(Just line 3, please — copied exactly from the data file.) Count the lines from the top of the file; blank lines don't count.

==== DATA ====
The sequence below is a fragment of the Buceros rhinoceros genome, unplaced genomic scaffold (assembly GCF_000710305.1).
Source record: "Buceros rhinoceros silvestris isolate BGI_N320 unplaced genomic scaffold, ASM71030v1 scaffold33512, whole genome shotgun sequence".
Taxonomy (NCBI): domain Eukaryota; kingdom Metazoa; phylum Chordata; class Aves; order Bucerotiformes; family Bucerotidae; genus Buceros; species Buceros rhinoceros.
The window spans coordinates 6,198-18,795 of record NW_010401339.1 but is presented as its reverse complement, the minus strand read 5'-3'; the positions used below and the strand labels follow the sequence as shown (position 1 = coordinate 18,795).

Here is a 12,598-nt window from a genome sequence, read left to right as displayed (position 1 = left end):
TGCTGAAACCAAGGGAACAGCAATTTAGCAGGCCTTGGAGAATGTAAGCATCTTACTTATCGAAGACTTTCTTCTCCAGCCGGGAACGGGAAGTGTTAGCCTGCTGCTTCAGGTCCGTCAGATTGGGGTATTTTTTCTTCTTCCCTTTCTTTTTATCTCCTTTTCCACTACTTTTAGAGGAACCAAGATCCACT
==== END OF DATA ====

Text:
Taxonomy (NCBI): domain Eukaryota; kingdom Metazoa; phylum Chordata; class Aves; order Bucerotiformes; family Bucerotidae; genus Buceros; species Buceros rhinoceros.